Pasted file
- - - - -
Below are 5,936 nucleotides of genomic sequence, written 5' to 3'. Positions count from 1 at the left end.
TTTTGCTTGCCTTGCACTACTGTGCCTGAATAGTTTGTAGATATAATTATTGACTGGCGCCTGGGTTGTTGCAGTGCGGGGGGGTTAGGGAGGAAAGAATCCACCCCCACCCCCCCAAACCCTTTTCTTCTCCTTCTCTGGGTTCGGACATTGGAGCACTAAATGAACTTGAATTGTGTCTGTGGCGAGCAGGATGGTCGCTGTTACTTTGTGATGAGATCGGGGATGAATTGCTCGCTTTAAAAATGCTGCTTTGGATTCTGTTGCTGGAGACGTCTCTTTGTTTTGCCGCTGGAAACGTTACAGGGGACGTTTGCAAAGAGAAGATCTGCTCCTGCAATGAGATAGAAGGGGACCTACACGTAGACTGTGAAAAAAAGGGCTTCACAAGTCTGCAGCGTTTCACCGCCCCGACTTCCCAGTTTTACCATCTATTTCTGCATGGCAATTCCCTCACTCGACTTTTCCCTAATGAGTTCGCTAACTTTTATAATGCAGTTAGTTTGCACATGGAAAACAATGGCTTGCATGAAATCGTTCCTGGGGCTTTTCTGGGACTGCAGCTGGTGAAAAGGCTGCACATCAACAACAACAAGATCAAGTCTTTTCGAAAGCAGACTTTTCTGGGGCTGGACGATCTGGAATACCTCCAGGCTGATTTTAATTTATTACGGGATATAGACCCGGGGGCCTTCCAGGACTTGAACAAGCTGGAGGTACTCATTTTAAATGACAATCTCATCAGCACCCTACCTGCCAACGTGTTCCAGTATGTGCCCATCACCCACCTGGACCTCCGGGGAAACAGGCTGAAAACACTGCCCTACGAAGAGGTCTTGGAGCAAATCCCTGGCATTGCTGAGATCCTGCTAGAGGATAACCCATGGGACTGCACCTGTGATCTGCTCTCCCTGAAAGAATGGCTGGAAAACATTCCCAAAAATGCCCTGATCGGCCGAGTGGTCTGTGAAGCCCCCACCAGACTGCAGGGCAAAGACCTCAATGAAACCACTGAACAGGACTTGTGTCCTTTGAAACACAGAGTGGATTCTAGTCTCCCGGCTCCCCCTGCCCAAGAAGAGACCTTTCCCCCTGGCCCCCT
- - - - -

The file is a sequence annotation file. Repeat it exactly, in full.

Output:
Below are 5,936 nucleotides of genomic sequence, written 5' to 3'. Positions count from 1 at the left end.
TTTTGCTTGCCTTGCACTACTGTGCCTGAATAGTTTGTAGATATAATTATTGACTGGCGCCTGGGTTGTTGCAGTGCGGGGGGGTTAGGGAGGAAAGAATCCACCCCCACCCCCCCAAACCCTTTTCTTCTCCTTCTCTGGGTTCGGACATTGGAGCACTAAATGAACTTGAATTGTGTCTGTGGCGAGCAGGATGGTCGCTGTTACTTTGTGATGAGATCGGGGATGAATTGCTCGCTTTAAAAATGCTGCTTTGGATTCTGTTGCTGGAGACGTCTCTTTGTTTTGCCGCTGGAAACGTTACAGGGGACGTTTGCAAAGAGAAGATCTGCTCCTGCAATGAGATAGAAGGGGACCTACACGTAGACTGTGAAAAAAAGGGCTTCACAAGTCTGCAGCGTTTCACCGCCCCGACTTCCCAGTTTTACCATCTATTTCTGCATGGCAATTCCCTCACTCGACTTTTCCCTAATGAGTTCGCTAACTTTTATAATGCAGTTAGTTTGCACATGGAAAACAATGGCTTGCATGAAATCGTTCCTGGGGCTTTTCTGGGACTGCAGCTGGTGAAAAGGCTGCACATCAACAACAACAAGATCAAGTCTTTTCGAAAGCAGACTTTTCTGGGGCTGGACGATCTGGAATACCTCCAGGCTGATTTTAATTTATTACGGGATATAGACCCGGGGGCCTTCCAGGACTTGAACAAGCTGGAGGTACTCATTTTAAATGACAATCTCATCAGCACCCTACCTGCCAACGTGTTCCAGTATGTGCCCATCACCCACCTGGACCTCCGGGGAAACAGGCTGAAAACACTGCCCTACGAAGAGGTCTTGGAGCAAATCCCTGGCATTGCTGAGATCCTGCTAGAGGATAACCCATGGGACTGCACCTGTGATCTGCTCTCCCTGAAAGAATGGCTGGAAAACATTCCCAAAAATGCCCTGATCGGCCGAGTGGTCTGTGAAGCCCCCACCAGACTGCAGGGCAAAGACCTCAATGAAACCACTGAACAGGACTTGTGTCCTTTGAAACACAGAGTGGATTCTAGTCTCCCGGCTCCCCCTGCCCAAGAAGAGACCTTTCCCCCTGGCCCCCT